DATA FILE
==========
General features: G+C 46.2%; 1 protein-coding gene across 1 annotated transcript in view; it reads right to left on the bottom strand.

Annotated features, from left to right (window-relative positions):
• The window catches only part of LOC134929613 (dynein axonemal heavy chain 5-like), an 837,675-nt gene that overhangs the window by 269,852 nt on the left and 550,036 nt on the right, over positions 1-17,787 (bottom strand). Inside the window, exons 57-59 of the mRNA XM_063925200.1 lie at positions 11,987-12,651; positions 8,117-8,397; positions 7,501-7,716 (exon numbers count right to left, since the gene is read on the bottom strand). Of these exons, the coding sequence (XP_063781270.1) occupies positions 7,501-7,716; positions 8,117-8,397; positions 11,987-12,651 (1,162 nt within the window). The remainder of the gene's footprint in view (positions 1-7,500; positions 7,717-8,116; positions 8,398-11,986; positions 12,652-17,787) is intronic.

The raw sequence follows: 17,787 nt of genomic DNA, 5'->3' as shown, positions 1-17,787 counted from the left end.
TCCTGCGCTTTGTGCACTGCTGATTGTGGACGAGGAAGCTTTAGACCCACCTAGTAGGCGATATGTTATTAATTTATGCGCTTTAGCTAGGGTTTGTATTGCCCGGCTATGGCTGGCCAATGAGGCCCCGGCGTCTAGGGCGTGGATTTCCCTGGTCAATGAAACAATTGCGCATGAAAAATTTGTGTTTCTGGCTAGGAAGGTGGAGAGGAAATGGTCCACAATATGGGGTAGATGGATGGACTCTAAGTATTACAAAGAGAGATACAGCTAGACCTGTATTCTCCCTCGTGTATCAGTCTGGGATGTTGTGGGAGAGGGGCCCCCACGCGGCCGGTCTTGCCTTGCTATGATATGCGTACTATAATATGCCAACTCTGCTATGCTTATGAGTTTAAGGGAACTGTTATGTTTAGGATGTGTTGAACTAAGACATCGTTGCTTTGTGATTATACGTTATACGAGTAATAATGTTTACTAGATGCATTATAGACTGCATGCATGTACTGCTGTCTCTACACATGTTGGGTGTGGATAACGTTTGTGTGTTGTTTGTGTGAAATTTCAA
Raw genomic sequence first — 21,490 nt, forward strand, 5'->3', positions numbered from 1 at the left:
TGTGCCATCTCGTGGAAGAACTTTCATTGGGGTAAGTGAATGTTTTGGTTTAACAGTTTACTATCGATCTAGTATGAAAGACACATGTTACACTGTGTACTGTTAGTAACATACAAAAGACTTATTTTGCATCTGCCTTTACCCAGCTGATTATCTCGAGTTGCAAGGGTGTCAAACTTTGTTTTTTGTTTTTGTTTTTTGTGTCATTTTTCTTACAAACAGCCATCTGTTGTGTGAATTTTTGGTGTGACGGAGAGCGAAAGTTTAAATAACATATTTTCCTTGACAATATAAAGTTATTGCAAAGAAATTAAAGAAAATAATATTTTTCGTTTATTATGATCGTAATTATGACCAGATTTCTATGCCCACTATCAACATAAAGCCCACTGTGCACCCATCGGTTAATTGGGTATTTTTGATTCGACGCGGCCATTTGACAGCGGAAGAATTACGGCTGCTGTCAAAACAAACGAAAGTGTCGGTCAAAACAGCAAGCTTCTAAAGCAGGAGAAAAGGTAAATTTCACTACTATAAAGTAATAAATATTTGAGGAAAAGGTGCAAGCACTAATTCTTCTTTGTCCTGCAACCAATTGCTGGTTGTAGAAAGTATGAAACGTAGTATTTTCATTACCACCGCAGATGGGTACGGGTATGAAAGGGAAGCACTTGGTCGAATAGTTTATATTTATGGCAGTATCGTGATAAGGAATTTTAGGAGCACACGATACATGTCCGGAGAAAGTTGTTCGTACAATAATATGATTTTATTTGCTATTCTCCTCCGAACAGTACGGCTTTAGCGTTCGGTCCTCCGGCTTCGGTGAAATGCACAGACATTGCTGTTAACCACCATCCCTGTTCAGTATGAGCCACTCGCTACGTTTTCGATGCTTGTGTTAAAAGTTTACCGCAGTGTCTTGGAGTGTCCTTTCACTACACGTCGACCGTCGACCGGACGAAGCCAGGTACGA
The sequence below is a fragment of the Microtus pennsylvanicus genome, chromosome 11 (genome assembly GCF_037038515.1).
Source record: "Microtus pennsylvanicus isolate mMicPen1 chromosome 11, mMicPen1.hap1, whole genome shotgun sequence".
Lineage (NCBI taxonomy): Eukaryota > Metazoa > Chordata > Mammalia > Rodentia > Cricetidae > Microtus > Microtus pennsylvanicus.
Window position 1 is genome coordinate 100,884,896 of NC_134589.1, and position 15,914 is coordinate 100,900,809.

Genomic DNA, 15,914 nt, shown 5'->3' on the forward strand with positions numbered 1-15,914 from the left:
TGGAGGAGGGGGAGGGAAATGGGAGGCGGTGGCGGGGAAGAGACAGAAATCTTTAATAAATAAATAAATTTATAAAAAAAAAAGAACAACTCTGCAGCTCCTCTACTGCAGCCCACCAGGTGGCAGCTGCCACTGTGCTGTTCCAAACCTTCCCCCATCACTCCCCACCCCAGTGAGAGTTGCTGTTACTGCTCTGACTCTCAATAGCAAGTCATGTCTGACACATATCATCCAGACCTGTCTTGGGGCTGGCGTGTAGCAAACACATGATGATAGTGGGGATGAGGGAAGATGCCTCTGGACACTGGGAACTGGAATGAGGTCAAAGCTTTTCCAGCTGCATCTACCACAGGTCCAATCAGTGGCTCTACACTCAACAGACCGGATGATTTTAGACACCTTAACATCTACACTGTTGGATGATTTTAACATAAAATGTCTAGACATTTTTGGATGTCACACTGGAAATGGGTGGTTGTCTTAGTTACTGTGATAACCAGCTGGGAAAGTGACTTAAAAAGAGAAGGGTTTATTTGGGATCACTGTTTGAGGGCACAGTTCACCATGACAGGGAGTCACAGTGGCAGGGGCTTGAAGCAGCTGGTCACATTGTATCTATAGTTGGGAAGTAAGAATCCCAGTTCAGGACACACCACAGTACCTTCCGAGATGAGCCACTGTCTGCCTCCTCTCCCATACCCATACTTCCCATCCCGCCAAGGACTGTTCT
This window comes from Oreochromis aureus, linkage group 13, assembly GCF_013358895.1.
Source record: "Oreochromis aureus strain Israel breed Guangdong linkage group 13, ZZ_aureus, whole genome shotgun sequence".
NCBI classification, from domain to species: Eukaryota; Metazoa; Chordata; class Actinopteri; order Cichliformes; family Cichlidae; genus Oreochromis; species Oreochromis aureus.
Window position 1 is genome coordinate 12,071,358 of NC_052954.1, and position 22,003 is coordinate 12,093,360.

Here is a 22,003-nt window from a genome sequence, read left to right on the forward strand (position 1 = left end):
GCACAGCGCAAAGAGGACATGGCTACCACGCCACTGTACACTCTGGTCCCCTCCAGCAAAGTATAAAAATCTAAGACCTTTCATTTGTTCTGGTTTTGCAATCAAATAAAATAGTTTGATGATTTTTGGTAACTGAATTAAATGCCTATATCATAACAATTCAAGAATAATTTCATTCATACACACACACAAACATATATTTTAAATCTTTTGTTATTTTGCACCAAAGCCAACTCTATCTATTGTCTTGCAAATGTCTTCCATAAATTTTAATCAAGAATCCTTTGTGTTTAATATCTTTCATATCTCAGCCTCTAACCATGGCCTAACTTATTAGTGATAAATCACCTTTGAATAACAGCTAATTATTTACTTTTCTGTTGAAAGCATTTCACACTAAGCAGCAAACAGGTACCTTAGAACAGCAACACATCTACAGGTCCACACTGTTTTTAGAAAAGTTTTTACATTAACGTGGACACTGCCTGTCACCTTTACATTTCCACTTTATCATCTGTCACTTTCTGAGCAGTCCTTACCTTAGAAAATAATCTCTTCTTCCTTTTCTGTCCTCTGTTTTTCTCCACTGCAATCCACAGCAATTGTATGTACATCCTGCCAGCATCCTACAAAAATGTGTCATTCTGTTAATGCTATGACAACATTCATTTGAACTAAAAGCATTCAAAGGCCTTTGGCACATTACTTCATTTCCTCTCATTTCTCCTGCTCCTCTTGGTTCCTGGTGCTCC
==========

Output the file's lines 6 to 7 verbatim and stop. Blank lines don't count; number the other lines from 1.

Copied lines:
Raw genomic sequence first — 21,490 nt, forward strand, 5'->3', positions numbered from 1 at the left:
TGTGCCATCTCGTGGAAGAACTTTCATTGGGGTAAGTGAATGTTTTGGTTTAACAGTTTACTATCGATCTAGTATGAAAGACACATGTTACACTGTGTACTGTTAGTAACATACAAAAGACTTATTTTGCATCTGCCTTTACCCAGCTGATTATCTCGAGTTGCAAGGGTGTCAAACTTTGTTTTTTGTTTTTGTTTTTTGTGTCATTTTTCTTACAAACAGCCATCTGTTGTGTGAATTTTTGGTGTGACGGAGAGCGAAAGTTTAAATAACATATTTTCCTTGACAATATAAAGTTATTGCAAAGAAATTAAAGAAAATAATATTTTTCGTTTATTATGATCGTAATTATGACCAGATTTCTATGCCCACTATCAACATAAAGCCCACTGTGCACCCATCGGTTAATTGGGTATTTTTGATTCGACGCGGCCATTTGACAGCGGAAGAATTACGGCTGCTGTCAAAACAAACGAAAGTGTCGGTCAAAACAGCAAGCTTCTAAAGCAGGAGAAAAGGTAAATTTCACTACTATAAAGTAATAAATATTTGAGGAAAAGGTGCAAGCACTAATTCTTCTTTGTCCTGCAACCAATTGCTGGTTGTAGAAAGTATGAAACGTAGTATTTTCATTACCACCGCAGATGGGTACGGGTATGAAAGGGAAGCACTTGGTCGAATAGTTTATATTTATGGCAGTATCGTGATAAGGAATTTTAGGAGCACACGATACATGTCCGGAGAAAGTTGTTCGTACAATAATATGATTTTATTTGCTATTCTCCTCCGAACAGTACGGCTTTAGCGTTCGGTCCTCCGGCTTCGGTGAAATGCACAGACATTGCTGTTAACCACCATCCCTGTTCAGTATGAGCCACTCGCTACGTTTTCGATGCTTGTGTTAAAAGTTTACCGCAGTGTCTTGGAGTGTCCTTTCACTACACGTCGACCGTCGACCGGACGAAGCCAGGTACGA